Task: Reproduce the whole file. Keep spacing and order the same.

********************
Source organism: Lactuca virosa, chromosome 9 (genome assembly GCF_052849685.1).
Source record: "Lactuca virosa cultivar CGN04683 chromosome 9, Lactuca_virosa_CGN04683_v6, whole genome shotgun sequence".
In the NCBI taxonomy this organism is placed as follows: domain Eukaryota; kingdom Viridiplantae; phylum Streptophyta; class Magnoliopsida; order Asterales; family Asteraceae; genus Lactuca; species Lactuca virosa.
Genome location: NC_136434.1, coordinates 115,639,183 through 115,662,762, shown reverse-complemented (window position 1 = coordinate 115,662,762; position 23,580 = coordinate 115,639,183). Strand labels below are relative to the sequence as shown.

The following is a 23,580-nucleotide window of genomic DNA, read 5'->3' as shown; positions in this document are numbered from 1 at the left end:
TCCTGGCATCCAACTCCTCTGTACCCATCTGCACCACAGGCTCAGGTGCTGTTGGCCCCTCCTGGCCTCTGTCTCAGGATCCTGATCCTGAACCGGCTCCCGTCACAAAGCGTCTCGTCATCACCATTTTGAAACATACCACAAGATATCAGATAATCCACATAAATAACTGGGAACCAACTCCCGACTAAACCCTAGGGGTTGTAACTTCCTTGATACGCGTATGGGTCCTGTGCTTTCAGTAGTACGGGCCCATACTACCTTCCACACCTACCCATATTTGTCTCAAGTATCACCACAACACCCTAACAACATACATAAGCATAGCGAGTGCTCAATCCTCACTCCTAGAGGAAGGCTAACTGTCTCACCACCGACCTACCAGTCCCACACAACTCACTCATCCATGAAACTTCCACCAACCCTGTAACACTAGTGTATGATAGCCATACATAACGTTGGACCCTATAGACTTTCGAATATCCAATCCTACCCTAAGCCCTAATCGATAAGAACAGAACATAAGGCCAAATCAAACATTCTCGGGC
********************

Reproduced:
Source organism: Lactuca virosa, chromosome 9 (genome assembly GCF_052849685.1).
Source record: "Lactuca virosa cultivar CGN04683 chromosome 9, Lactuca_virosa_CGN04683_v6, whole genome shotgun sequence".
In the NCBI taxonomy this organism is placed as follows: domain Eukaryota; kingdom Viridiplantae; phylum Streptophyta; class Magnoliopsida; order Asterales; family Asteraceae; genus Lactuca; species Lactuca virosa.
Genome location: NC_136434.1, coordinates 115,639,183 through 115,662,762, shown reverse-complemented (window position 1 = coordinate 115,662,762; position 23,580 = coordinate 115,639,183). Strand labels below are relative to the sequence as shown.

The following is a 23,580-nucleotide window of genomic DNA, read 5'->3' as shown; positions in this document are numbered from 1 at the left end:
TCCTGGCATCCAACTCCTCTGTACCCATCTGCACCACAGGCTCAGGTGCTGTTGGCCCCTCCTGGCCTCTGTCTCAGGATCCTGATCCTGAACCGGCTCCCGTCACAAAGCGTCTCGTCATCACCATTTTGAAACATACCACAAGATATCAGATAATCCACATAAATAACTGGGAACCAACTCCCGACTAAACCCTAGGGGTTGTAACTTCCTTGATACGCGTATGGGTCCTGTGCTTTCAGTAGTACGGGCCCATACTACCTTCCACACCTACCCATATTTGTCTCAAGTATCACCACAACACCCTAACAACATACATAAGCATAGCGAGTGCTCAATCCTCACTCCTAGAGGAAGGCTAACTGTCTCACCACCGACCTACCAGTCCCACACAACTCACTCATCCATGAAACTTCCACCAACCCTGTAACACTAGTGTATGATAGCCATACATAACGTTGGACCCTATAGACTTTCGAATATCCAATCCTACCCTAAGCCCTAATCGATAAGAACAGAACATAAGGCCAAATCAAACATTCTCGGGC